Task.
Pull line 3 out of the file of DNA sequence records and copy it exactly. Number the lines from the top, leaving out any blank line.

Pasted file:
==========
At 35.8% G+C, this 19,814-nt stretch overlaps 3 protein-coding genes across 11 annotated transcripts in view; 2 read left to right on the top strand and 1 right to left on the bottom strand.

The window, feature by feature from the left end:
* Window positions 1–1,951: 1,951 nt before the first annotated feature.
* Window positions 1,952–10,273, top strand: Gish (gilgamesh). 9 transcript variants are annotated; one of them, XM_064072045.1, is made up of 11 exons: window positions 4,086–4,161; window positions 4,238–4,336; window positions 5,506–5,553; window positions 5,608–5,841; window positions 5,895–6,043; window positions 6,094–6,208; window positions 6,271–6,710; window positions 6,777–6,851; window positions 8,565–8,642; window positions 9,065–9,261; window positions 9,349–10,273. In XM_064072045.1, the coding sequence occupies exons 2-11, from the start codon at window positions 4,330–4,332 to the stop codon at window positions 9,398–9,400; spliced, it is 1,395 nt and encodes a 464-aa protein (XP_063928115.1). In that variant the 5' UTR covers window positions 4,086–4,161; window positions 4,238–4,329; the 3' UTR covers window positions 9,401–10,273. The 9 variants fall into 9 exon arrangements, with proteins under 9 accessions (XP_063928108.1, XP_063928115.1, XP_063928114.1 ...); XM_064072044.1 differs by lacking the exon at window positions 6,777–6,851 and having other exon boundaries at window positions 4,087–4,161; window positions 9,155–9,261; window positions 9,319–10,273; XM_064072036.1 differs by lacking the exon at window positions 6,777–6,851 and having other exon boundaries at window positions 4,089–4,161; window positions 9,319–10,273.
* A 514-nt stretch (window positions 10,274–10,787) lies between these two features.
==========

* Window positions 1–1,951: 1,951 nt before the first annotated feature.